For Own Rental Property
Most homeowners’ policies will not cover losses if you rent your house to someone else, so landlords need to obtain dwelling coverage.
Take note that the coverage wouldn’t protect the renters’ belongings. They would need to get a renters insurance policy for that.
As a landlord, look for dwelling coverage policies that would cover the:
- Structural damage due to hazards,
- Personal property used in maintenance or used by the renters,
- Liability coverage if the tenant got hurt in your property,
- Rental loss income if the property is under repair or construction,
Know that premiums for landlord policies are generally 25% more expensive compared to regular homeowners’ policies.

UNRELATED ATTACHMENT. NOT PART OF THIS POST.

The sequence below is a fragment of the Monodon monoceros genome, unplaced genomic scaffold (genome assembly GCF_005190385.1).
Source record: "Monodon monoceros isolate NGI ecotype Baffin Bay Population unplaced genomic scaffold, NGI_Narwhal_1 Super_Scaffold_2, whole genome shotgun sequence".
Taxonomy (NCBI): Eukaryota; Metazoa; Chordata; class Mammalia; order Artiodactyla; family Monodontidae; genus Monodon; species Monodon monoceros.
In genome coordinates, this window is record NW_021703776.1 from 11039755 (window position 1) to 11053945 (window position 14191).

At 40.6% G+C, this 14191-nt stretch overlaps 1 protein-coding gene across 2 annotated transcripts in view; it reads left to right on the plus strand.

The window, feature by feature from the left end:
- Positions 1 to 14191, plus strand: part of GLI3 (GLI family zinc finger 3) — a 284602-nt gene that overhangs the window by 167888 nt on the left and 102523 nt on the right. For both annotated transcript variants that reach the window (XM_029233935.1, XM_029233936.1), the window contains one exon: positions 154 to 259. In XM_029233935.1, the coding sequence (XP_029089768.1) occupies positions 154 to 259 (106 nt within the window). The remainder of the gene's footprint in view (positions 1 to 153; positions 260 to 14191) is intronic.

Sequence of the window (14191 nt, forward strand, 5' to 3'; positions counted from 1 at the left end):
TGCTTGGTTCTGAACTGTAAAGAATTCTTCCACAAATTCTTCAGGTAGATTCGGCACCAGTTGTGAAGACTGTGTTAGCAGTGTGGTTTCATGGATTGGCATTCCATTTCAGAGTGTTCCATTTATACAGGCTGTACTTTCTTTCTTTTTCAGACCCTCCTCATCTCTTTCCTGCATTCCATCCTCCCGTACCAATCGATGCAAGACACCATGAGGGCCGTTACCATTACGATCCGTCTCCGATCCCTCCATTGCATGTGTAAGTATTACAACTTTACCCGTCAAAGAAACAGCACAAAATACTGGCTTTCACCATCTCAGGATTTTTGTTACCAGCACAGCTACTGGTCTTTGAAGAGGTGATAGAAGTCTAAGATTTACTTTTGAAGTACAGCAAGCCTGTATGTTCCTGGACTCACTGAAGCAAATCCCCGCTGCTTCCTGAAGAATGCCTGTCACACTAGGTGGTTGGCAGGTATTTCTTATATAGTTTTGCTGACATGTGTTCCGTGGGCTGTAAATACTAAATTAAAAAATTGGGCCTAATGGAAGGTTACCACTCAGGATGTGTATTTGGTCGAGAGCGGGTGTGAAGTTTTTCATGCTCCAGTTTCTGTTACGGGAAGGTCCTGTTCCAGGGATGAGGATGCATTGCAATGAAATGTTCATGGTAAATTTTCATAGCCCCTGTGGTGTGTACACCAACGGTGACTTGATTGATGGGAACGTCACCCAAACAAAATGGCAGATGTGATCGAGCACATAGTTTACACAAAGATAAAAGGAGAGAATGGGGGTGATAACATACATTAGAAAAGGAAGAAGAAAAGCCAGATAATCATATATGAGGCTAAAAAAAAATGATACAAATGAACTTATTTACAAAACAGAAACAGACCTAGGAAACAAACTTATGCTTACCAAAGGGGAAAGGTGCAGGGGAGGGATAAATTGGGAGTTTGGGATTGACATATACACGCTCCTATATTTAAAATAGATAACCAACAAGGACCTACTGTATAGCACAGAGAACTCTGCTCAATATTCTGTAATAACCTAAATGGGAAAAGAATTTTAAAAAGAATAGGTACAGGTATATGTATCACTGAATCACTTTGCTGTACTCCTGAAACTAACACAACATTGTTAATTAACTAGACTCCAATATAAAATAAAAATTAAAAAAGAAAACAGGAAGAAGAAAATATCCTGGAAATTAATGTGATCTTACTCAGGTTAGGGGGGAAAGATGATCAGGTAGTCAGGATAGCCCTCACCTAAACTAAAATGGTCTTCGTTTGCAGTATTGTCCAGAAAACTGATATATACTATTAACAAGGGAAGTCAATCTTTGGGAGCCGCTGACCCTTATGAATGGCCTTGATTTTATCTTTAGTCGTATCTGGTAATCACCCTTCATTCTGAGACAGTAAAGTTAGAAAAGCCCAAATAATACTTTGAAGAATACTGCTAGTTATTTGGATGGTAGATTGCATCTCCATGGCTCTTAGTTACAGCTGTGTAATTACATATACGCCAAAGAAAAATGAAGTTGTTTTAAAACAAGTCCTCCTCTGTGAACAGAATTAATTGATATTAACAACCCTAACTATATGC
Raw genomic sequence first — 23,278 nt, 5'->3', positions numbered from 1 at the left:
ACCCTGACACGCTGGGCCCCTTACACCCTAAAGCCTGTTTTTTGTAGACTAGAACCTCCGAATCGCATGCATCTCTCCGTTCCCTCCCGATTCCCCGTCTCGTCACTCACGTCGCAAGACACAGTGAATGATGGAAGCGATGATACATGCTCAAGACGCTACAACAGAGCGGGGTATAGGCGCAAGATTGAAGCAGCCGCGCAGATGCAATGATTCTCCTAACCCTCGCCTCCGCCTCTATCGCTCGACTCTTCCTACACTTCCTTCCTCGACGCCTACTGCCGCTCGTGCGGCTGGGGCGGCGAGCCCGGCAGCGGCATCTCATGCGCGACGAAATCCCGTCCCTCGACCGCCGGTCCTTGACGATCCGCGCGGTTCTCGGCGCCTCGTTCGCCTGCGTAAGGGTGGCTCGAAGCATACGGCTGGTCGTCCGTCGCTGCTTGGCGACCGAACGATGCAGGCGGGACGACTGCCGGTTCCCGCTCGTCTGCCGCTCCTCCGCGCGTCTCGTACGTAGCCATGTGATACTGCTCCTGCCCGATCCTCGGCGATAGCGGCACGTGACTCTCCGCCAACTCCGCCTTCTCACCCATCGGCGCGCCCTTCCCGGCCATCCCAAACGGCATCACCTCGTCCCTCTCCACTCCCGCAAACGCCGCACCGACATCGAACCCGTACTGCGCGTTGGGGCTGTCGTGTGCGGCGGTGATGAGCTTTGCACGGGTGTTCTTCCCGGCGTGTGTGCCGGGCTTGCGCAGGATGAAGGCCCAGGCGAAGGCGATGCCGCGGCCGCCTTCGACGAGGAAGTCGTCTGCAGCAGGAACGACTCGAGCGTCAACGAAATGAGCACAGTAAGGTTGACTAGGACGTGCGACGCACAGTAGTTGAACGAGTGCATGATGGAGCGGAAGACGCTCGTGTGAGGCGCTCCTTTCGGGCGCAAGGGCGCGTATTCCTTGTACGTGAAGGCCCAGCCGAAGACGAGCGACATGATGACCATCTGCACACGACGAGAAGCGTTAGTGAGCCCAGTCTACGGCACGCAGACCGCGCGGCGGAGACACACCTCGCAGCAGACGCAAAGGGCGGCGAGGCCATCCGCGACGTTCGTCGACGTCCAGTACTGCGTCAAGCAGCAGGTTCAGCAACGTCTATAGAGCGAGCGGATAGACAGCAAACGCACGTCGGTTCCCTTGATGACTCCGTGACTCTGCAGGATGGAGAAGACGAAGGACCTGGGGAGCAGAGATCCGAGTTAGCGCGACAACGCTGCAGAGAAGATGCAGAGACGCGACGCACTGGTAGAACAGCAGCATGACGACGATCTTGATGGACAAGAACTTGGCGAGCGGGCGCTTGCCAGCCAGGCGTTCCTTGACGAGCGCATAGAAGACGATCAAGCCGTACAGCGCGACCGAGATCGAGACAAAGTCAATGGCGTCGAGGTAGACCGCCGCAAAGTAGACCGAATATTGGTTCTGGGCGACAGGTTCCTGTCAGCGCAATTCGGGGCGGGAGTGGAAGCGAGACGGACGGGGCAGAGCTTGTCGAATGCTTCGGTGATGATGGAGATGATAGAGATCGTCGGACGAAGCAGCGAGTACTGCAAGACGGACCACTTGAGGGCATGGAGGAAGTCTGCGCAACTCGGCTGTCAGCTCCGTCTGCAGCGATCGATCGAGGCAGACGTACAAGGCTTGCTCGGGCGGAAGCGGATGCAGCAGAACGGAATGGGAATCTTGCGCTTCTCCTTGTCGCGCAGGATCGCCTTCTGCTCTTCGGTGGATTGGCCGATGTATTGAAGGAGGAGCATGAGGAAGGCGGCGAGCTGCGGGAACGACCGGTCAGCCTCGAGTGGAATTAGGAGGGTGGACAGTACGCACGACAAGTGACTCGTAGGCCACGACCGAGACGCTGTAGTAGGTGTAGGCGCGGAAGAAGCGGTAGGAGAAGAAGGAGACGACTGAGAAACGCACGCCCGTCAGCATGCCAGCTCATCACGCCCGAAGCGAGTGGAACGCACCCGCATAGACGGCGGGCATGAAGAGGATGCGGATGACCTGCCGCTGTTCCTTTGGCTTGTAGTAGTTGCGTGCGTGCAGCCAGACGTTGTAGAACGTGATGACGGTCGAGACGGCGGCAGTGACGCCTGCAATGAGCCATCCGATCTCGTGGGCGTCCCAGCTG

When getting the coverage, check all the expulsions included to learn what is covered and not. This is also for you to understand what additional policies could you add to expand the protection. You cannot expect basic insurance coverage to cover everything.
To accurately estimate how much dwelling coverage you need for your property, you need to first calculate your replacement cost value. Then, check the amount of extended coverage you’re considering.
You should also assess the policies included if you live in a condominium or rent your house to someone. Communicate with your agent to learn more about dwelling insurance and other policies that best suit your needs.
If you have plans to get a mortgage for your home, homeowners insurance is one requirement of the lender before giving out the loan. Dwelling coverage is a crucial factor as this will help you cover the structural repair.
If you like this article, you can also check out the following:
- What Is Hazard Insurance And Why Is It Important?
- Rent to Own Homes: Know All About How They Work
- Top Questions To Ask When Buying A House: A 2021 Guide